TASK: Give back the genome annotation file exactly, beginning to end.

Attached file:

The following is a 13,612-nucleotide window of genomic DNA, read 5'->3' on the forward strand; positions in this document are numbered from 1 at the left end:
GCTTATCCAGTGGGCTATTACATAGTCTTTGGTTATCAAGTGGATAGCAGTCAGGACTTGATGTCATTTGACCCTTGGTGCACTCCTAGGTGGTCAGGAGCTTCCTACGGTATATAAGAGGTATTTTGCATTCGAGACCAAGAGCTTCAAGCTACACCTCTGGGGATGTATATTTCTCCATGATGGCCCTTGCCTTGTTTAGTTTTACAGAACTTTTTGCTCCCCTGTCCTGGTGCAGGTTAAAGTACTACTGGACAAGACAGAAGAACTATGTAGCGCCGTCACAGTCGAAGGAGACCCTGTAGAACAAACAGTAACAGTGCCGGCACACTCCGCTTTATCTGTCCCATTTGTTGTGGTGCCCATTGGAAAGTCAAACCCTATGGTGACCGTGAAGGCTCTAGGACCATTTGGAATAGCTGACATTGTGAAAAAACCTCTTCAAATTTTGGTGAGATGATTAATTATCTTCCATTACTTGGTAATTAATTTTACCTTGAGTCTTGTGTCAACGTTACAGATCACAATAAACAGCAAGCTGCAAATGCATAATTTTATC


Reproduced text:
The following is a 13,612-nucleotide window of genomic DNA, read 5'->3' on the forward strand; positions in this document are numbered from 1 at the left end:
GCTTATCCAGTGGGCTATTACATAGTCTTTGGTTATCAAGTGGATAGCAGTCAGGACTTGATGTCATTTGACCCTTGGTGCACTCCTAGGTGGTCAGGAGCTTCCTACGGTATATAAGAGGTATTTTGCATTCGAGACCAAGAGCTTCAAGCTACACCTCTGGGGATGTATATTTCTCCATGATGGCCCTTGCCTTGTTTAGTTTTACAGAACTTTTTGCTCCCCTGTCCTGGTGCAGGTTAAAGTACTACTGGACAAGACAGAAGAACTATGTAGCGCCGTCACAGTCGAAGGAGACCCTGTAGAACAAACAGTAACAGTGCCGGCACACTCCGCTTTATCTGTCCCATTTGTTGTGGTGCCCATTGGAAAGTCAAACCCTATGGTGACCGTGAAGGCTCTAGGACCATTTGGAATAGCTGACATTGTGAAAAAACCTCTTCAAATTTTGGTGAGATGATTAATTATCTTCCATTACTTGGTAATTAATTTTACCTTGAGTCTTGTGTCAACGTTACAGATCACAATAAACAGCAAGCTGCAAATGCATAATTTTATC